Sintering Complex 3D-Printed Ceramics in Minutes

In an article recently published in the journal Additive Manufacturing, researchers discussed the rapid sintering of ceramic components fabricated through high-strength lithography-based additive fabrication.

Study: High-strength lithography-based additive manufacturing of ceramic components with rapid sintering. Image Credit: Iaremenko Sergii/


With the introduction of ceramic additive manufacturing (AM), there is a possibility for wholly new or significantly enhanced solutions to be revealed for cutting-edge automotive, environmental, aerospace, and biological applications. Of all the available AM processes, lithography-based ceramic manufacture (LCM) is currently one of the most well-known.

The entire densification of ceramics requires sintering following AM, in contrast to the final, fully consolidated output of the AM process for metals and polymers. Sintering requires a lot of time and effort. Up until this point, the process of densifying AM ceramic parts has primarily been carried out in conventional furnaces under typical sintering conditions. It is, therefore, still difficult to manufacture pore-free, fine-grained ceramics, especially when using traditional slow sintering methods.

Advanced sintering procedures have come under scrutiny as a means of reducing sintering time and temperature while promoting quick densification with less total energy usage. Recently, a method known as ultra-fast high-temperature sintering (UHS) was unveiled. The UHS approach has only been used on small and extremely thin specimens because of the substantial heat gradients involved and related structural issues.

Radiation-aided sintering (RAS) is a promising technique that could be used to sinter AM components. Recent findings have demonstrated how RAS can facilitate the sintering of lead-free, sub-micrometer-sized piezoelectric functional ceramics with better dielectric characteristics or zirconia nanoceramics. Yet no attempt has been made to quickly consolidate 3D-printed parts using the RAS approach.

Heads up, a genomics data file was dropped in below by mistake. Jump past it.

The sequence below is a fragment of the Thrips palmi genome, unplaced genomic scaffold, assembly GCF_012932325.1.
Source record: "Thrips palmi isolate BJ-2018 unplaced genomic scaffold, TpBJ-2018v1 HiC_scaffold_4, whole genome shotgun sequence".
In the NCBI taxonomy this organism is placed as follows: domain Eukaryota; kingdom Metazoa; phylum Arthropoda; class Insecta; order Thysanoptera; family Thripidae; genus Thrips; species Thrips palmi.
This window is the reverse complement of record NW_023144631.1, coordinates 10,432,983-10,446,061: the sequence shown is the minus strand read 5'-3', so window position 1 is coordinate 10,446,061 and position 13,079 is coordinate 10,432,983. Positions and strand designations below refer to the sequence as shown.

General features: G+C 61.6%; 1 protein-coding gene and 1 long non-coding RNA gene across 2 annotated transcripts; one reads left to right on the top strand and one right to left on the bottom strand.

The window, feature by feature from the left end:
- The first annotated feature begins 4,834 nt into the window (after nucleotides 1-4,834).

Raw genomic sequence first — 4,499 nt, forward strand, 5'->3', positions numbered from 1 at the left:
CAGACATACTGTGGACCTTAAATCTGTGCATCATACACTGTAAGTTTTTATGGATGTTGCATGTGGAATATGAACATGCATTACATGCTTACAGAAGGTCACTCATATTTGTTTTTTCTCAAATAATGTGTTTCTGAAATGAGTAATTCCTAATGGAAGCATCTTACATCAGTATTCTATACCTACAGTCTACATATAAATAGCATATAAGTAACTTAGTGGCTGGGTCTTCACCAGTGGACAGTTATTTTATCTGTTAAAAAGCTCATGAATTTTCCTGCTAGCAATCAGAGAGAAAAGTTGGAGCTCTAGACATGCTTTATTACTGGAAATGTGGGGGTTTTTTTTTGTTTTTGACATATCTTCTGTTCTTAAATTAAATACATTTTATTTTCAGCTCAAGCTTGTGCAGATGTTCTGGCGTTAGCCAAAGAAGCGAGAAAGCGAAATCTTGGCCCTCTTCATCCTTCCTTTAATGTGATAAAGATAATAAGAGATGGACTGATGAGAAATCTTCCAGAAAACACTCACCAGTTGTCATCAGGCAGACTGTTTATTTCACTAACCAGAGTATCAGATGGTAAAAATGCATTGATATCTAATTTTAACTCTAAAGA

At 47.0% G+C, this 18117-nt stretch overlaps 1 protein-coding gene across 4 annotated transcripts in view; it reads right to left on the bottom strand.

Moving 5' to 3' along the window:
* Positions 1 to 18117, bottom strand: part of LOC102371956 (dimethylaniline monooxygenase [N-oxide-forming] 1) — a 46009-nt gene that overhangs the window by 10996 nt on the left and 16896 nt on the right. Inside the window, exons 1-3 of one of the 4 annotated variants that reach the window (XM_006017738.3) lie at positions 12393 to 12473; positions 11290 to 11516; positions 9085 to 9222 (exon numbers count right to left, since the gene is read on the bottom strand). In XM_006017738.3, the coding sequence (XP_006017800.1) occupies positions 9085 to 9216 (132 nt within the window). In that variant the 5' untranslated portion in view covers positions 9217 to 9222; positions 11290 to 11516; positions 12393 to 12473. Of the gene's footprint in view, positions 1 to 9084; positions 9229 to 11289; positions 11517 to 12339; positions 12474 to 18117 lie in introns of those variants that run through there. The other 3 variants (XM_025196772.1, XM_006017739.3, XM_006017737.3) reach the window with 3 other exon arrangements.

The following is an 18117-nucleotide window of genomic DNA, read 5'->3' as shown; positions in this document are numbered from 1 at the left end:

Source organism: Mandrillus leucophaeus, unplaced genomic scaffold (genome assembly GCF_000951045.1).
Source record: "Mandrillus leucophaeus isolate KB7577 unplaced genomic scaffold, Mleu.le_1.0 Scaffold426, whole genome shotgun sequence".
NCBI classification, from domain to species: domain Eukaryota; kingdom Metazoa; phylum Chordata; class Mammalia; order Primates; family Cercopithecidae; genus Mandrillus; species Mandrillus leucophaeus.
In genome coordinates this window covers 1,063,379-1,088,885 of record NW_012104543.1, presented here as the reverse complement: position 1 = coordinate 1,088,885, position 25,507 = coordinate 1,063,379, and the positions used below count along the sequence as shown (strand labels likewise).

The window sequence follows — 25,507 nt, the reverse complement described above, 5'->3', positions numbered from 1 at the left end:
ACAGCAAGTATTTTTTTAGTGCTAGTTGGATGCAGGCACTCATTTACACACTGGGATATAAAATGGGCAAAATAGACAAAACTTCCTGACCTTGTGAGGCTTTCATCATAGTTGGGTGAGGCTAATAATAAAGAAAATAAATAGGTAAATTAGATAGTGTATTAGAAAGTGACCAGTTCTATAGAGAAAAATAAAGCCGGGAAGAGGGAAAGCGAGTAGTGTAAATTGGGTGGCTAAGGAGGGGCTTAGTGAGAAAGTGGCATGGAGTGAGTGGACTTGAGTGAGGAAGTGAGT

About the Study

In this study, the authors described a method for quick sintering of ceramic components with complicated forms at 300-450°C/min using lithography-based additive manufacturing of alumina ceramics. Rapid radiation heat transfer was used to control densification and limit grain formation to create highly dense, fine-grained microstructures. In comparison to traditionally sintered reference parts, the high mechanical strength of 810 MPa and toughness of 4.3 MPa m1/2 of additively generated alumina sintered at 1600 °C within two minutes was superior.

The team showed that the radiation-assisted RAS method could successfully sinter lithography-based additively created alumina ceramics in a matter of minutes as opposed to hours. A spark plasma sintering (SPS) setup was modified to enable the sintering of complex geometries, such as a turbocharger engine rotor, without the need for direct pressure or current on the ceramic sample. This sintering process also produced fine-grained microstructures of 1 μm size with densities of 99% and the ability to quickly sinter complicated 3D printed items with an energy input of 1 MJ as opposed to 25 MJ for traditional sintering.

The researchers looked at how the maximum sintering temperature and time for rapid sintering processing affect the characteristics and microstructural evolution of 3D-printed ceramics. The quick sintering of 3D ceramic components with regulated microstructure and characteristics was made possible by the employment of strong radiation as a special source of the thermal transfer mechanism.